Brian Eno should, in many ways have never released a record. The man himself was an insanely talented keyboard player and manipulator of sound, but his songwriting ability was without doubt questionable during his tenure at Roxy Music. So he did what now seems to be the absolute unthinkable and started releasing quirky glam rock albums of his own, largely focused on the swirling vortex of his vocals and pounding drum rhythms. He is of course better known for his ambient music excursions (probably coming up with the term 'ambient' to define a style of music that was better suited to the background of even the most polite of dinner parties).
In 1977, Eno had done ambient stuff, Another Green World and Discreet Music had satisfied his need for quirky electronic music that would struggle to invade the most intent listener's subconscious. Instead it seemed that the man had been spending too much time in Germany with his new pals, Cluster, and wanted a catharsis of his Glam forebodings. He did that with Before and After Science, and even threw in a bit of 'krautrock', just because he is that insanely talented.
Low, The Idiot and Before and After Science. Three albums which David Bowie had immeasurable input into, and the last of the three is perhaps the most interesting. A blend of Eno's old band sound, screeching horns and punchy drumming, with his new style of swathes of synth and Earth heavy bass confounding the sound in a heady and often bewildering mix. It is Eno's best album of this style, and tracks like King's Lead Hat (an anagram of his then favourite band, Talking Heads), No-One Recieving (maybe a blatant Bowie rip-off, but a tasteful and extremely enjoyable one, and no less unique), and the Roxy-esque Backwater.
The album, like the aforementioned other two, is one of two sides, undoubtedly. The first side of Before and After Science is a rolling and pacy rock affair with Eno's not so great, but extremely suited robotic vocals combining with his unbelievable production techniques. The 2nd side is a more measured and ambient one, with By This River featuring the endless talents of Cluster lads, Dieter Moeibus and Hans-Joachim Roedelius. Spider and I rounds the album off, and it is perhaps the most tender song Eno ever wrote, a morbid but fascinating experiment in something Boards of Canada were certainly listening to.
It is a great album, if not for it's schizophrenic split sides, but for it's wholly great and well thought out songwriting from Eno. The upbeat tracks are some of his best ever, and the ambient ones are German influenced and as such very experimental affairs. Before and After Science may be forgotten amongst the 'true' "Berlin Trilogy", but it's sound fits perfectly with Low and the Idiot, complimenting the harsh, bizarre tones of the Idiot, and keeping pace with the ruthless experimental tracks of Low. Eno may have released his first release five years previous, but on this album his sound matures and finds itself a ruthlessly experimental edge, which he carried with him for the rest of his career - to date.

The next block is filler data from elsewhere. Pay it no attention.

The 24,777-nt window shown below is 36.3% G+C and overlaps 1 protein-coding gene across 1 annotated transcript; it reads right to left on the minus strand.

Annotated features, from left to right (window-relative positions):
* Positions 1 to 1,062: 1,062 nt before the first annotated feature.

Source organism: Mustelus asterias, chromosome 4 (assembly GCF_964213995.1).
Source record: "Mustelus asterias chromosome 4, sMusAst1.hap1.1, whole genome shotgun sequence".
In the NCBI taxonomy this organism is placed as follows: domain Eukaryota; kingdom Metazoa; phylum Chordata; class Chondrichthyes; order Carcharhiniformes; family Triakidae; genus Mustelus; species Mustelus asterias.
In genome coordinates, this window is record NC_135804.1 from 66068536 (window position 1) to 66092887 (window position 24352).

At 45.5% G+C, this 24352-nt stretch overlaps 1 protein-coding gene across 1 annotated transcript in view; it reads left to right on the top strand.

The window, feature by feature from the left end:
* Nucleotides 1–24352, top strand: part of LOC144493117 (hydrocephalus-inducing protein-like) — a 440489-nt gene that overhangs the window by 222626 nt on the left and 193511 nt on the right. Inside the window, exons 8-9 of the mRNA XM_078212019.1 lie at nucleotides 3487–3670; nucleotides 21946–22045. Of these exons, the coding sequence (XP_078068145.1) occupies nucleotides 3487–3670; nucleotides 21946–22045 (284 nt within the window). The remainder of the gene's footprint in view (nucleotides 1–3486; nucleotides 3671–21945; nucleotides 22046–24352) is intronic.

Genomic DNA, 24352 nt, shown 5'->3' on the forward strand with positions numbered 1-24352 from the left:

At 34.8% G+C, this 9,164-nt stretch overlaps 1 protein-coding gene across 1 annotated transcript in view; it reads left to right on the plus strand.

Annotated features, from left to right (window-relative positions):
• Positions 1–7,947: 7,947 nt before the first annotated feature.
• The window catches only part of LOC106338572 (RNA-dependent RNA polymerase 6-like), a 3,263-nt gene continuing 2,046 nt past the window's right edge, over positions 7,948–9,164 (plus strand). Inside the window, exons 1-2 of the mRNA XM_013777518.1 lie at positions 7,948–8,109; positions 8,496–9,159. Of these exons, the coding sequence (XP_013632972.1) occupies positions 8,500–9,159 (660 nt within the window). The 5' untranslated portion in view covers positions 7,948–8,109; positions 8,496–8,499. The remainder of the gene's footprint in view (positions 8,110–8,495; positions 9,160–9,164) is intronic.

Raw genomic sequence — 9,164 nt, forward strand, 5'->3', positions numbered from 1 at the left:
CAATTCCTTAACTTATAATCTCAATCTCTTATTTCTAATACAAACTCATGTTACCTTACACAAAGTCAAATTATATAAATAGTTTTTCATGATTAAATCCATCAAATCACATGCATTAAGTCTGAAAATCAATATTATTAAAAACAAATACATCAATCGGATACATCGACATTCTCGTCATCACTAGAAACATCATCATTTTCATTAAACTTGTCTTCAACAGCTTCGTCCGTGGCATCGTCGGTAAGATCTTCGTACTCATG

haha i have a very short attention span, i was going to do the cazazza review today but i was listening to music and king's lead hat came on my shuffle so i thought "gotta rate B&AS on sputnik". and lo-and behold it was not even reviewed! monte cazazza later tonight / tomorrow, pending when this is off the first page, guaranteed. very interesting man the old monte..heh!
i always think, the idea of playing MfA in an actual airport is hilarious, it would be wasted on the general population, many of who would prefer akon or chris brown. perhaps thats the point though, haha!
in a word: yes. it's really as different as you could imagine to that, the ambient stuff sounds ethereal, disembodied and completely without a master, this is more clearly song orientated, you can tell eno has written an album here deliberately contrasting iggy pop and bowie's influential releases of the same year. it's like roxy music, without brian ferry really, though at times he does do a crude but enjoyable impression of ferry. ha.
haha! on a side note, i also have a lot of respect for you for reviewing metal machine music. whenever we have a party here and i want people to leave the next day i put that on and hide the source from whence it comes, it is extremely effective
i used to be firmly convinced that all his stuff (save for AGW) that wasn't ambient was shit. i bit the bullet and bought this and TTMBS, and literally my opinion changed straight away. it's great to see he can do both types of completely different music so well, especially the whole glam-punk type thing goin on here.